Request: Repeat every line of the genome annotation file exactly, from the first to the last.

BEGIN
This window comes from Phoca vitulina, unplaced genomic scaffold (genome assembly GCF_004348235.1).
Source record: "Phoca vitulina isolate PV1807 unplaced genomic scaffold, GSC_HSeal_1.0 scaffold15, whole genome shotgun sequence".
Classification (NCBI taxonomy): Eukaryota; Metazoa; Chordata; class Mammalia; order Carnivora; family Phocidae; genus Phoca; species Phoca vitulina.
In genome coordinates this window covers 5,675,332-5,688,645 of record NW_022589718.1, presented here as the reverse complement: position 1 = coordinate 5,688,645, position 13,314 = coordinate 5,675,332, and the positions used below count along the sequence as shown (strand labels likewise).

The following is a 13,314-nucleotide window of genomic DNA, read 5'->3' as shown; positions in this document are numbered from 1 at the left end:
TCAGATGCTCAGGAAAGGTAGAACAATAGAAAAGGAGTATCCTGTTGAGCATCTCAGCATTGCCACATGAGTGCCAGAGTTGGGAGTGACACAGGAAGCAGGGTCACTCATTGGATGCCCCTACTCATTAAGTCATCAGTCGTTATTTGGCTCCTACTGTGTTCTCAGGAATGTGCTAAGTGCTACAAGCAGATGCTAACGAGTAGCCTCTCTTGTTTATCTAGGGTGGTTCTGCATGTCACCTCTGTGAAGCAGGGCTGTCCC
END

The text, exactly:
This window comes from Phoca vitulina, unplaced genomic scaffold (genome assembly GCF_004348235.1).
Source record: "Phoca vitulina isolate PV1807 unplaced genomic scaffold, GSC_HSeal_1.0 scaffold15, whole genome shotgun sequence".
Classification (NCBI taxonomy): Eukaryota; Metazoa; Chordata; class Mammalia; order Carnivora; family Phocidae; genus Phoca; species Phoca vitulina.
In genome coordinates this window covers 5,675,332-5,688,645 of record NW_022589718.1, presented here as the reverse complement: position 1 = coordinate 5,688,645, position 13,314 = coordinate 5,675,332, and the positions used below count along the sequence as shown (strand labels likewise).

The following is a 13,314-nucleotide window of genomic DNA, read 5'->3' as shown; positions in this document are numbered from 1 at the left end:
TCAGATGCTCAGGAAAGGTAGAACAATAGAAAAGGAGTATCCTGTTGAGCATCTCAGCATTGCCACATGAGTGCCAGAGTTGGGAGTGACACAGGAAGCAGGGTCACTCATTGGATGCCCCTACTCATTAAGTCATCAGTCGTTATTTGGCTCCTACTGTGTTCTCAGGAATGTGCTAAGTGCTACAAGCAGATGCTAACGAGTAGCCTCTCTTGTTTATCTAGGGTGGTTCTGCATGTCACCTCTGTGAAGCAGGGCTGTCCC